Tech news stories
There are hundreds of books with illustrations of the earliest human artworks. Images of bison, mammoth, lions and horses from famous cave sites like Chauvet, Lascaux, Altamira and Rouffignac shine out from these pages.
An artificial intelligence headset that records your brain waves and then composes original music tailor-made to improve your mood has been developed by Japanese scientists.
The synthesized music is meant to possess the power to uplift a person’s feelings.
Alt: The AI that can write a symphony just for you: Headset claims to be able to lift wearer’s mood with a personalized score made from their brain waves
Facebook already has your name, your friends and your photographs: now it might want your thoughts too.
Job advertisements posted in California suggest that the social network is planning to develop telepathic technology that can read brain waves – a way of sharing that would go far beyond status updates or sharing holiday snaps.
Alt: Facebook has a mysterious team working on tech that sounds a lot like mind reading
By mimicking the way neurons fire in the hippocampus during natural memory creation, a brain implant was used to successfully plant memories in the brains of rats.
Though human implementation is far off, this breakthrough in cracking the hippocampus’ mathematical “memory code” has very important implications for health and research.
A new technique for programming human stem cells to produce different types of tissue on demand may ultimately allow personalized organs to be grown for transplant patients.
Related: Human Organs-on-Chips
A new tool — a type of ultraviolet light called UVC — could aid hospitals in the ongoing battle to keep drug-resistant bacteria from lingering in patient rooms and causing new infections.
Duke researchers genetically modified Salmonella typhimurium to fight one of the most aggressive forms of brain cancer: Glioblastoma.
Lab tests in rats with extreme cases of glioblastoma showed an astonishing 20 percent survival rate, with the tumors going into remission over a period of 100 days.
MIT engineers have genetically reprogrammed a strain of yeast so that it converts sugars to fats much more efficiently, an advance that could make possible the renewable production of high-energy fuels such as diesel.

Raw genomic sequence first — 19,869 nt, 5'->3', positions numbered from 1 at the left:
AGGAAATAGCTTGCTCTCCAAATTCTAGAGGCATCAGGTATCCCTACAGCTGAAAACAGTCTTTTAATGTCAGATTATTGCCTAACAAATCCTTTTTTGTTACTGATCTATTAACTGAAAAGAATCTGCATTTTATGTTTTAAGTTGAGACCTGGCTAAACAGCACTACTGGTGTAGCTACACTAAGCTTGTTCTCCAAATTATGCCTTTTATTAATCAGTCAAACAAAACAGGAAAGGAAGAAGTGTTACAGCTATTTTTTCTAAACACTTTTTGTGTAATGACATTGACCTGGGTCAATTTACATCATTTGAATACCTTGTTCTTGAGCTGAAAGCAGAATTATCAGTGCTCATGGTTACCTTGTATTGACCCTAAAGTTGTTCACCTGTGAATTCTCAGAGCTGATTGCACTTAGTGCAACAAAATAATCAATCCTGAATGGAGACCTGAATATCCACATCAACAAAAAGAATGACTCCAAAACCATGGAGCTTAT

In a world struggling to kick its addiction to fossil fuels and feed its growing appetite for energy, there’s one technology in development that almost sounds too good to be true: nuclear fusion.
Put down the cake. Going on a permanent diet could make you live longer, if findings from monkeys hold true for people.
A long-running trial in macaques has found that calorie restriction makes them live about three years longer than normal, which would translate to about nine years in people.
There are some 200 different types of cells in the body, but they can all be traced back to stem cells. Before they differentiated into heart, liver, blood, immune cells, and more, they were called pluripotent, meaning they could become anything.
Washington State University researchers have developed a soy-based air filter that can capture toxic chemicals, such as carbon monoxide and formaldehyde, which current air filters can’t.
The research could lead to better air purifiers, particularly in regions of the world that suffer from very poor air quality.
Bioengineers at The University of Nottingham are trialling how to use shrimp shells to make biodegradable shopping bags as a ‘green’ alternative to oil-based plastics, and as a new food packaging material to extend product shelf life.
Forget about oil or gas – you should be worrying about the less discussed but far more concerning fact that the world is running out of clean, drinkable water.
As a new year dawns, it is hard not to be dazzled by the current pace of technological change in food and agriculture. Only last month, news emerged of a crop spray with the potential to increase the starch content in wheat grains, allowing for yield gains of up to 20%. This development comes hot on the heels of major breakthroughs in gene-editing technologies – using a powerful tool known as Crispr – over the course of 2016.
By examining the brains of 480 people that died between the ages of 16 and 106, researchers have learned that glial cells experience bigger changes than neurons during aging.
This information could lead to better treatment options for neurological disorders, such as dementia and Alzheimer’s, or even ways to combat aging altogether.
The first day of the Brains vs. AI poker tournament is in the books, and the Libratus bot from Carnegie Mellon University emerged as the clear winner, collecting $81,716 to the humans $7,228.